Facebook labelled ‘digital gangsters’ – Sky News Interview

Parliamentary report reveals fake news and disinformation was used by Facebook to manipulate elections

A new parliamentary report reveals that Facebook broke privacy and competition law and warned that the organisation should be regulated urgently. The final report of the Digital, Culture, Media and Sport select committee’s 18-month investigation into disinformation and fake news accused Facebook of purposefully obstructing its inquiry and failing to tackle attempts by Russia to manipulate elections.

Following the announcement of this report, our Data and Privacy Director, John Tsopanis was invited to discuss the findings live on the Sky News, Sunrise programme on Monday, 18th February. Watch the full interview here:

Have we got news for you! Exonar Latest News

Have we got news for you!

What We’ve Been Reading And Writing This Month   

‘Thriving in Generation Privacy’ – Webinar hosted by IAPP
Plus – Exonar ON the news and IN the news!

 

UK to raise the bar on Cyber Security – Sky News Live Interview

 

 

Our CEO, Adrian Barrett spoke live on Sky News following the Government’s announcement of £70m investment into UK cybersecurity.

 

Get our free GDPR report
Missed our IAPP webinar? Watch ‘Thriving in Generation Privacy’

 

 

‘Thriving in Generation Privacy: Capitalising on DSAR Data from the Field’ – If you missed our free webinar, you can now watch it here.

 

Trump, Brexit, Cambridge Analytica – Global Data Privacy Regulations

 

 

John Tsopanis, Exonar’s Data & Privacy Director looks back at the last 12 months and considers what we should expect in 2019.

 

Plantatreeforprivacy: the impact of GDPR when privacy regulations change
Beringea Leads £6.5m Investment in Exonar Alongside Downing Ventures

 

 

Transatlantic venture capital investor, Beringea, has announced that it has led a £6.5m investment in Exonar alongside Downing Ventures.

 

Get our free GDPR report
CCPA: California’s Answer to GDPR Set to Raise the Bar in US Privacy

 

 

Just like buses, two data provacy regulations arrive at the same time. How will CCPA impact trade with America?

 

The Gift of Charity – Reducing Data Labour Post-GDPR

 

 

What can the charity sector learn from industry on closing the compliance gap, whilst also not draining resources needed to provide essential services?

 

How the GDPR will disrupt Google and Facebook
The 6 Essentials of the DPO’s Toolkit for 2019

 

 

With enforcement set to take centre stage in 2019, what essentials do data leaders need to keep themselves out of the crossfires of regulators?

 

Amazon, Apple, Netflix, Spotify and YouTube under scrutiny over SARs

 

 

Strategic complaints filed against tech giants over failures in how the services respond to data access requests.

 

Google hit with €50m GDPR Fine for Transparent Data Consent Policies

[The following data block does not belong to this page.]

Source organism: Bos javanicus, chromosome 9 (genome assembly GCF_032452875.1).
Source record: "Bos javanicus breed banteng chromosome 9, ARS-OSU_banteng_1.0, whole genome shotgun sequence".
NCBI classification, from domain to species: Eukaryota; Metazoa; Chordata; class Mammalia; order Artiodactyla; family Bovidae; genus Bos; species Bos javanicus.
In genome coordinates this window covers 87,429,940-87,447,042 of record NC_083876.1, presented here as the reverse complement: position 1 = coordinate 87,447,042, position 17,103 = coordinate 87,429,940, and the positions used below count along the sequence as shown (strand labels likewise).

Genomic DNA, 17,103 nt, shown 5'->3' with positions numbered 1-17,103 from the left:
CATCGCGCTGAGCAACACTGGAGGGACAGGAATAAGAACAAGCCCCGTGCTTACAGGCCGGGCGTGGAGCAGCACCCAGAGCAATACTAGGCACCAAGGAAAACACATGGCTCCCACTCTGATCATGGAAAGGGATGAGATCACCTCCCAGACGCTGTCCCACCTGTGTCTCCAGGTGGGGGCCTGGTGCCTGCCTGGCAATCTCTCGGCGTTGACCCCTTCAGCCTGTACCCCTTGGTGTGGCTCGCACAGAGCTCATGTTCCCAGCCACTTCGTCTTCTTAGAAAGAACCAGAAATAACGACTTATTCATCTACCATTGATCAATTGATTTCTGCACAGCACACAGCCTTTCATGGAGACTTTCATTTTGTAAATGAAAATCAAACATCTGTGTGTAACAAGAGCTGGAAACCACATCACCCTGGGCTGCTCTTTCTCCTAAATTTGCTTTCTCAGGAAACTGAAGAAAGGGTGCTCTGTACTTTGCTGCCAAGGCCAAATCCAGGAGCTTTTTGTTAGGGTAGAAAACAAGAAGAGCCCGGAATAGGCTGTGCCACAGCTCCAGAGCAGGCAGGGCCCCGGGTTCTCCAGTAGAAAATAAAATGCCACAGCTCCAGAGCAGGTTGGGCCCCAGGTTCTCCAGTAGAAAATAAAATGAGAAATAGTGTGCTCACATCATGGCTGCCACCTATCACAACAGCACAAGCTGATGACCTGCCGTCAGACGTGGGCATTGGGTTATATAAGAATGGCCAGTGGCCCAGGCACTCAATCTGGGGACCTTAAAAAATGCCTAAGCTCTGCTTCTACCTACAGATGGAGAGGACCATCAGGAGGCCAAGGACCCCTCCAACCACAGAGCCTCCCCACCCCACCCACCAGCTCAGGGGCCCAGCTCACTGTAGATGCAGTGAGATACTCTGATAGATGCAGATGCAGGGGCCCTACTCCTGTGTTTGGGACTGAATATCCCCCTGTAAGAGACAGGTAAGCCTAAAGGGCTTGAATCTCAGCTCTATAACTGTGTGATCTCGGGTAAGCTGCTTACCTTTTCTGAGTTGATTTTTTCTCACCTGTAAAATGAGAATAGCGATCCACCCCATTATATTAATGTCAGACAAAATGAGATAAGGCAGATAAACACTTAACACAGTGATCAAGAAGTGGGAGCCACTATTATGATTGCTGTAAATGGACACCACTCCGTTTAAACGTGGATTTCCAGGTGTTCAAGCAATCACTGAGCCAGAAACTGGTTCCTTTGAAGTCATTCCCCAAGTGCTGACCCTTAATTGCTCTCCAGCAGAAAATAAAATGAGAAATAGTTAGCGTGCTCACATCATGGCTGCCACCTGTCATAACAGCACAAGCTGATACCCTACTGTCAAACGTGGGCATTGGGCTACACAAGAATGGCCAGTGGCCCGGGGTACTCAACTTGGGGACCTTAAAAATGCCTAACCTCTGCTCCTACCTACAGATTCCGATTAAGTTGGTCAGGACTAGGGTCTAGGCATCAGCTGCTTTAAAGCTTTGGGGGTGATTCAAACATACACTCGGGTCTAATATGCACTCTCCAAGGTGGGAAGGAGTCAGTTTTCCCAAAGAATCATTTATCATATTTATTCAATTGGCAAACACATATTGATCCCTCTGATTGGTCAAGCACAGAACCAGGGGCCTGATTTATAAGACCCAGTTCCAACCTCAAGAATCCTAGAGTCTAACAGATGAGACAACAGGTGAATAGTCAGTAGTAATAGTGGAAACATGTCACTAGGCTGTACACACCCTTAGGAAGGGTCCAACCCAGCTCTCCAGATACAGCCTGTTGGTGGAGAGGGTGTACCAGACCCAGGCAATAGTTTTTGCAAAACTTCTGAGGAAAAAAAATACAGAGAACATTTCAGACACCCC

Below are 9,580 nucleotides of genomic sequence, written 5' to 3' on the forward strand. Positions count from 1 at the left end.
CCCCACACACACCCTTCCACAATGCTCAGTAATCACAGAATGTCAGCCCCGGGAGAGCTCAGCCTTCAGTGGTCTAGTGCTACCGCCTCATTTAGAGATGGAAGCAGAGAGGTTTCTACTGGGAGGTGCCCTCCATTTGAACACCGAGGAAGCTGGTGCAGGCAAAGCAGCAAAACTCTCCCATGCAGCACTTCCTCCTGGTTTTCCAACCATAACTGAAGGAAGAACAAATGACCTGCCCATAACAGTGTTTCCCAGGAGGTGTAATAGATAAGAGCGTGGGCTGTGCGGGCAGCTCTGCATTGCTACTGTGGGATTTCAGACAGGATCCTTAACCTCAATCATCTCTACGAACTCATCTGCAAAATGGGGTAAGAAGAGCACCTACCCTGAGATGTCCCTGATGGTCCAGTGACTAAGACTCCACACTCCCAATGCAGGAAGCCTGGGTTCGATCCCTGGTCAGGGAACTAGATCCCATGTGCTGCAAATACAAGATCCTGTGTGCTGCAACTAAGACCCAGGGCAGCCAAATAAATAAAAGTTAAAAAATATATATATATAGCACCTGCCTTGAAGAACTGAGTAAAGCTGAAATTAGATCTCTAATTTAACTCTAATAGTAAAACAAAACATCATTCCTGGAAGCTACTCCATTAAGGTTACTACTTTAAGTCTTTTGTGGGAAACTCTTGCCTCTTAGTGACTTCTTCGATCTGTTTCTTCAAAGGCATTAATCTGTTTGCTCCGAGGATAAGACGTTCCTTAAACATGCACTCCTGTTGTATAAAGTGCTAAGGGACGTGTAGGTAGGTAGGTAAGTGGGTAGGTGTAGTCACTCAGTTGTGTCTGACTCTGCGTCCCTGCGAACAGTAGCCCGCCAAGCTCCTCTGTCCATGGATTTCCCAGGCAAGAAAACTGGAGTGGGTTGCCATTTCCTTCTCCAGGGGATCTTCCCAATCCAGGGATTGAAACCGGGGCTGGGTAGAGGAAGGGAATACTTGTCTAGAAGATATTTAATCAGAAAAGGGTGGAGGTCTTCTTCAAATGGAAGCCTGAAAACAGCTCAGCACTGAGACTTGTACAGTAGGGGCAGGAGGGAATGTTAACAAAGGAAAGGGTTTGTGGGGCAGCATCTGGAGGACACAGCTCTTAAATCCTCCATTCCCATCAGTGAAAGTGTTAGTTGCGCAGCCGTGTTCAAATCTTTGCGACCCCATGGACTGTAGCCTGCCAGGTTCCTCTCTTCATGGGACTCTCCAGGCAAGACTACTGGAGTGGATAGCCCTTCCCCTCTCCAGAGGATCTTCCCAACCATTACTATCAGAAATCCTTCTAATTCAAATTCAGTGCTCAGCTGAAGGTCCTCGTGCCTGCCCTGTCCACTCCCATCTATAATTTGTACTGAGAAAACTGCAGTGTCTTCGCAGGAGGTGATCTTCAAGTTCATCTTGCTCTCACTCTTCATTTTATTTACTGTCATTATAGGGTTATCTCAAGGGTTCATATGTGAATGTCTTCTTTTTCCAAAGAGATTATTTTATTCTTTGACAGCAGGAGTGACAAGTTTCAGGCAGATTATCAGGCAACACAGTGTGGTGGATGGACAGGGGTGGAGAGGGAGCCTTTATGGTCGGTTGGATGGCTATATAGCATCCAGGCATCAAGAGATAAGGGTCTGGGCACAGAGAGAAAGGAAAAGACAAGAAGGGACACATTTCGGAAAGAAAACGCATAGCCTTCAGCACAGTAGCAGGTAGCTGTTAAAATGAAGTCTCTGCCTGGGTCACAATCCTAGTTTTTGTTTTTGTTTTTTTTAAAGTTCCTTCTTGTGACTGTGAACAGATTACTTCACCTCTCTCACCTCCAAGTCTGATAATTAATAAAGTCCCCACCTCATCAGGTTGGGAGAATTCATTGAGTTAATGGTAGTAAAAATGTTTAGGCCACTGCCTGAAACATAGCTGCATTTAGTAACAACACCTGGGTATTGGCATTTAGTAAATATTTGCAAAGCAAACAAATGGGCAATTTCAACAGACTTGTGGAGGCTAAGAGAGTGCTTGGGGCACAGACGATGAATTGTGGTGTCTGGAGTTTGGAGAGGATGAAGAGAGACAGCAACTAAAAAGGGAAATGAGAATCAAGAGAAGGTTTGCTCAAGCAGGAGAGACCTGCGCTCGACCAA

GDPR fine for Google by the CNIL for a breach of the EU’s data protection rules.

 

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Exonar is Hiring!

 

 

Exonar has several current vacancies across various departments. Take a look and see whether your next career move could be with us.

 

The Utterly Unrelated Section

 

 

Our CEO had a very successful interview on Sky News earlier this week. It was far too polished to ever make it into this montage of the top 10 worst ever UK news fails!

 


 

We are committed to respecting your privacy and protecting your personal information. We try hard to make our communications with you interesting and relevant and always with a view to providing insight into our industry challenges and their solutions. If this Newsletter is not relevant you can unsubscribe using the link below. We promise not to spam you.

 

Missed Our IAPP Webinar? Watch ‘Thriving in Generation Privacy’

Exonar Webinar hosted by the IAPP: ‘Thriving in Generation Privacy: Capitalising on DSAR Data from the Field’. Your chance to view the recorded webinar.

With the introduction of the EU GDPR, the CCPA and other global privacy laws, people have increased expectations of how their personal data will be handled and protected. This is driving up the number of inquiries for data subject access requests and requests to exercise the right to be forgotten. We commissioned our own research into how businesses are coping with the increased demand; the findings of which were remarkable.

First broadcast on the IAPP website on February 7th 2019, watch this recorded webinar to hear from the field about these survey results and more, including:

  • The cost of handling data subject access requests. (UK public sector organisations example).
  • The results of a subject access request to a UK based high street bank
  • How the world’s leading tech companies dealt with recent requests for personal data
  • How organisations are profiting from their privacy programs
  • The toxic data you’re storing and what to do about it
  • How companies have prepared for Generation Privacy and what you can do now.

Host:
Dave Cohen, CIPP/E, CIPP/US, Knowledge Manager, IAPP

Panelists:
Adrian Barrett, CEO, Exonar
Phil Lee, CIPP/E, CIPM, Partner, Privacy, Security and Data Protection Practice, FieldFisher, London, U.K.
Steve Wright, GDPR Advisor at Bank of England, CEO, Data Privacy Architect, Privacy Culture, London, U.K.

Run time – 60 minutes.



ePrivacy a 2019 Priority – Online tracking regulations to tighten

Sweeping GDPR Fines from German Regulator Send Clear Message; ‘ePrivacy is a 2019 Priority.

 

A new ePrivacy Regulation that tightens rules for online ‘tracking tools’ such as cookies is expected to replace the ePrivacy Directive in late 2019.

Its importance was emphasised last week when the German DPA (Data Protection Authority) announced that they intend to fine forty organisations for using ‘tracking tools’ on their websites, violating the GDPR.